There’s no shortage of advice for businesses on preparing for GDPR – from the detailed guidance and resources produced by the Information Commissioner’s Office through to a rapidly growing industry of GDPR seminars, conferences and blogs.
If we look at it from the perspective of “data subjects” – that’s all of us as individuals – the GDPR will enshrine a host of new rights that we can action in relation to the data that companies and organisations hold on us. The recent Digital Leaders blog by Catherine Knivett, Corsham Institute’s Head of Partnerships, sets these out in more detail. These new rights will undoubtedly change the relationship between the public and any organisation that holds their data. And, under the headline-grabbing shadow of a fine of up to £17m, or 4% of global turnover, the focus in the run-up to 25 May is on how organisations can demonstrate compliance with GDPR.
Thanks to a number of surveys in recent months, we are gaining a deeper understanding of people’s attitudes to data: its protection and people’s rights to privacy and control, their levels of trust in organisations that hold their data, and what they want those companies to do to improve their understanding and trust. For example, Doteveryone found that:
In an Open Data Institute (ODI) survey, 94% of respondents said trust was important in deciding to share personal data. It also found that 33% of respondents would feel more comfortable sharing data if organisations explained how it is used and shared, and 18% would welcome step-by-step instructions from organisations about how to share data safely.
But, on the subject of what the new GDPR rights mean for individuals, how they might use them and what the trade-offs might be, there has been little testing of attitudes and a notable gap in public engagement by the Information Commissioner’s Office (ICO). This is starting to change, with the announcement earlier this month of the launch of “Your Data Matters”, with related communications materials for organisations to use with their customers. Yet this period of radio silence has been at a time when public awareness of data protection, privacy and ownership has been heightened by recent events involving Facebook and Cambridge Analytica.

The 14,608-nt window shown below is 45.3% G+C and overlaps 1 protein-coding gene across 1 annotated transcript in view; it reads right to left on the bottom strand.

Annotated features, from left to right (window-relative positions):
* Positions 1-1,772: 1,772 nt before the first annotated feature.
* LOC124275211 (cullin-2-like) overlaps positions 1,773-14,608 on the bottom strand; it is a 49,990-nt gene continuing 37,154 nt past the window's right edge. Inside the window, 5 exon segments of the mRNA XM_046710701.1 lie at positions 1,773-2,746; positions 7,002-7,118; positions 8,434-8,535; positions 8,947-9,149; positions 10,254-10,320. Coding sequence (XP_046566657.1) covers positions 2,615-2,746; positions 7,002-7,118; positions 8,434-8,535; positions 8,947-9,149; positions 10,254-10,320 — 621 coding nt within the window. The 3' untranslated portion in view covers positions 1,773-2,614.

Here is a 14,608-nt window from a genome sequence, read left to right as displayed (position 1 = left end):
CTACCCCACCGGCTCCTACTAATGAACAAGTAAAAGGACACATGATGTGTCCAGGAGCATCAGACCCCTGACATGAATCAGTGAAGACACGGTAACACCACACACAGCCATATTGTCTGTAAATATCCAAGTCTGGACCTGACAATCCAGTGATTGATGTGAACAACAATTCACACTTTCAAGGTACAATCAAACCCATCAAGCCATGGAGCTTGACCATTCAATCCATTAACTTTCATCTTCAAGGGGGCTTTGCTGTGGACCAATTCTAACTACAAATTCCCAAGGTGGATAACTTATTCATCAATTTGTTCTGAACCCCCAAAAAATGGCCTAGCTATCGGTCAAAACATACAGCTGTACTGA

So that’s where Ci’s Your Data, Your Rights project comes in. The project is founded on the principle that an understanding of how data is used and shared online is a key component of a digitally literate, inclusive and confident community. By understanding local needs in relation to this and identifying how outcomes can be improved for a group of people in a particular setting using a specific approach, Ci is building the foundations for further community-based activity. We will also find approaches that work and can be scaled or used elsewhere.
You can read more about our project and the findings from our Corsham community survey on the Ci website, here.
As the clock ticks down to GDPR, there are a few notable observations from our survey that it is worth reflecting on. We carried out our Your Data, Your Rights survey shortly after the news about Cambridge Analytica and Facebook broke and asked our respondents a few questions about its impact on their attitudes: 80% said that these events had made them think more about their data and what they share online; and 40% said it had changed the way they feel about organisations having access to their data ‘a lot’.
Interestingly, there was a higher level of concern among the over-65s (60% answering a lot) than the 16-25s (only 10%). In response to other questions, there was also a clear demand from our respondents for more information on how to use their new digital rights.
Yet, when asked questions about what counts as personal data and how it is used, there was a striking lack of certainty: less than half of our respondents picked the accepted ICO definition of personal data, and only 18% said they knew a lot about the collection of their data. This aligns with the 20% of people in a comprehensive Eurobarometer survey who felt they are “always informed about data collection and the way data are used”. Seventeen percent of our Corsham respondents said they knew nothing at all about what their data might be used for.
But, crucially, the collection of this data is important to Corsham residents: 60% of respondents said they care a lot about what organisations might use their data for (rising to a staggering 87% among over-65s), while only 3% said they didn’t care at all and 4% said they hadn’t thought about it before.
GDPR gives people a means by which to act on these concerns: to find out what data is held on them, to rectify changes if it is wrong and to move it elsewhere if they wish. And it is also a huge opportunity for businesses to demonstrate that they understand the importance of this to individuals and to build a proactive relationship with their customers, that is built on trust and transparency about data and all its uses.
So, in the next stage of our project, we will be working directly with groups in the Corsham community to delve more deeply into the survey findings and to co-produce the information they need to help them better understand what their data is used for, their new rights, and how and when they can use them. Ci will also use the insight and evidence gathered via our work with the Corsham community to feed into our Digital Trust project, where we are working with partners to influence a regional and national debate, involving policymakers, businesses and other influencers.
This article originally appeared on the Observatory for a Connected Society, powered by Corsham Institute and RAND Europe